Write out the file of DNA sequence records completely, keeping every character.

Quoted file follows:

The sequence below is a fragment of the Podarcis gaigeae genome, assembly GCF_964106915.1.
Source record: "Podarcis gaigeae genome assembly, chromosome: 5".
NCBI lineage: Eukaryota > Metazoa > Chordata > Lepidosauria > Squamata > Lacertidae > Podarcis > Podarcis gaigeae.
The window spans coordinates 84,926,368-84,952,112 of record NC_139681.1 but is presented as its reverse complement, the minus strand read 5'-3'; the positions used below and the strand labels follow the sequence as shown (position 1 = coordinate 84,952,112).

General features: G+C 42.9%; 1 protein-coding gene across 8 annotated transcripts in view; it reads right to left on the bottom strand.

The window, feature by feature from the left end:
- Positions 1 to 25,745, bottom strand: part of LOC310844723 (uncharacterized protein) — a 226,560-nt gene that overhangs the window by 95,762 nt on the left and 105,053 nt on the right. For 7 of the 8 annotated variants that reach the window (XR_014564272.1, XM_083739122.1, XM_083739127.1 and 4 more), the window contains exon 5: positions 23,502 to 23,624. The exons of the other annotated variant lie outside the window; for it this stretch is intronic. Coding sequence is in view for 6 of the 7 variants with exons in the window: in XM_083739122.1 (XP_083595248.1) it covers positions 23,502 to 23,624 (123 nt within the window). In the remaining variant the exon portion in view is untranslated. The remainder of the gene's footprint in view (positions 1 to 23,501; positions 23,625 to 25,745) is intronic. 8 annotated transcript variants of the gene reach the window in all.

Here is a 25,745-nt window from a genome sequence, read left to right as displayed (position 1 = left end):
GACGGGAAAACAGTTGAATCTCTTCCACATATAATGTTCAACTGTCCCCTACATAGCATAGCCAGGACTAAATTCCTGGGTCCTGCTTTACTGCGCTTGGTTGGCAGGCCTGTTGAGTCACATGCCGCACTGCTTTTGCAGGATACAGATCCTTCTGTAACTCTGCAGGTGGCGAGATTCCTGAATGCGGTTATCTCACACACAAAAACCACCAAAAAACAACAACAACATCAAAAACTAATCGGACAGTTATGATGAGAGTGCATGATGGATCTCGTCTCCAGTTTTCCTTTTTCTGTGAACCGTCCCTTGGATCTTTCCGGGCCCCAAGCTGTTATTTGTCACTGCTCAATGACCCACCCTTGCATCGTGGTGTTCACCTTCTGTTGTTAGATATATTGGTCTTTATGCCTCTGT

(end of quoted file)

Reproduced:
The sequence below is a fragment of the Podarcis gaigeae genome, assembly GCF_964106915.1.
Source record: "Podarcis gaigeae genome assembly, chromosome: 5".
NCBI lineage: Eukaryota > Metazoa > Chordata > Lepidosauria > Squamata > Lacertidae > Podarcis > Podarcis gaigeae.
The window spans coordinates 84,926,368-84,952,112 of record NC_139681.1 but is presented as its reverse complement, the minus strand read 5'-3'; the positions used below and the strand labels follow the sequence as shown (position 1 = coordinate 84,952,112).

General features: G+C 42.9%; 1 protein-coding gene across 8 annotated transcripts in view; it reads right to left on the bottom strand.

The window, feature by feature from the left end:
- Positions 1 to 25,745, bottom strand: part of LOC310844723 (uncharacterized protein) — a 226,560-nt gene that overhangs the window by 95,762 nt on the left and 105,053 nt on the right. For 7 of the 8 annotated variants that reach the window (XR_014564272.1, XM_083739122.1, XM_083739127.1 and 4 more), the window contains exon 5: positions 23,502 to 23,624. The exons of the other annotated variant lie outside the window; for it this stretch is intronic. Coding sequence is in view for 6 of the 7 variants with exons in the window: in XM_083739122.1 (XP_083595248.1) it covers positions 23,502 to 23,624 (123 nt within the window). In the remaining variant the exon portion in view is untranslated. The remainder of the gene's footprint in view (positions 1 to 23,501; positions 23,625 to 25,745) is intronic. 8 annotated transcript variants of the gene reach the window in all.

Here is a 25,745-nt window from a genome sequence, read left to right as displayed (position 1 = left end):
GACGGGAAAACAGTTGAATCTCTTCCACATATAATGTTCAACTGTCCCCTACATAGCATAGCCAGGACTAAATTCCTGGGTCCTGCTTTACTGCGCTTGGTTGGCAGGCCTGTTGAGTCACATGCCGCACTGCTTTTGCAGGATACAGATCCTTCTGTAACTCTGCAGGTGGCGAGATTCCTGAATGCGGTTATCTCACACACAAAAACCACCAAAAAACAACAACAACATCAAAAACTAATCGGACAGTTATGATGAGAGTGCATGATGGATCTCGTCTCCAGTTTTCCTTTTTCTGTGAACCGTCCCTTGGATCTTTCCGGGCCCCAAGCTGTTATTTGTCACTGCTCAATGACCCACCCTTGCATCGTGGTGTTCACCTTCTGTTGTTAGATATATTGGTCTTTATGCCTCTGT